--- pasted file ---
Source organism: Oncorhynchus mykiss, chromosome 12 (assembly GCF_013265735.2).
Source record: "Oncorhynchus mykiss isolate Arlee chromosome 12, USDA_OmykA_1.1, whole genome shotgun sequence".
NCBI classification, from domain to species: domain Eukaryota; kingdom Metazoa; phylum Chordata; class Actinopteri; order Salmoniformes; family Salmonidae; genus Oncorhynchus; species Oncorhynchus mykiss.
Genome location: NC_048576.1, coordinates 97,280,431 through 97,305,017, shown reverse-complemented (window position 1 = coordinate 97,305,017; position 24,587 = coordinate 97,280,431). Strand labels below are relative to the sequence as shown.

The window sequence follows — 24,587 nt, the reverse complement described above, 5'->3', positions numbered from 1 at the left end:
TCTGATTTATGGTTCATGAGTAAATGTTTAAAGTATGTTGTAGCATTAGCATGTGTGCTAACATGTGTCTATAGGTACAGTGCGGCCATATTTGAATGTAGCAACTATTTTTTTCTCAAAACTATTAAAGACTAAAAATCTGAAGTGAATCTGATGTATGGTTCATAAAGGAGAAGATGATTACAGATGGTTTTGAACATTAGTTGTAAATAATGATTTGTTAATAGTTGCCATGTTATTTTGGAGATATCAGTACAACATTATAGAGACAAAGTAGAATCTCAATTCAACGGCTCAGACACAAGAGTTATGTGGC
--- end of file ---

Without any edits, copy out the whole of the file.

Source organism: Oncorhynchus mykiss, chromosome 12 (assembly GCF_013265735.2).
Source record: "Oncorhynchus mykiss isolate Arlee chromosome 12, USDA_OmykA_1.1, whole genome shotgun sequence".
NCBI classification, from domain to species: domain Eukaryota; kingdom Metazoa; phylum Chordata; class Actinopteri; order Salmoniformes; family Salmonidae; genus Oncorhynchus; species Oncorhynchus mykiss.
Genome location: NC_048576.1, coordinates 97,280,431 through 97,305,017, shown reverse-complemented (window position 1 = coordinate 97,305,017; position 24,587 = coordinate 97,280,431). Strand labels below are relative to the sequence as shown.

The window sequence follows — 24,587 nt, the reverse complement described above, 5'->3', positions numbered from 1 at the left end:
TCTGATTTATGGTTCATGAGTAAATGTTTAAAGTATGTTGTAGCATTAGCATGTGTGCTAACATGTGTCTATAGGTACAGTGCGGCCATATTTGAATGTAGCAACTATTTTTTTCTCAAAACTATTAAAGACTAAAAATCTGAAGTGAATCTGATGTATGGTTCATAAAGGAGAAGATGATTACAGATGGTTTTGAACATTAGTTGTAAATAATGATTTGTTAATAGTTGCCATGTTATTTTGGAGATATCAGTACAACATTATAGAGACAAAGTAGAATCTCAATTCAACGGCTCAGACACAAGAGTTATGTGGC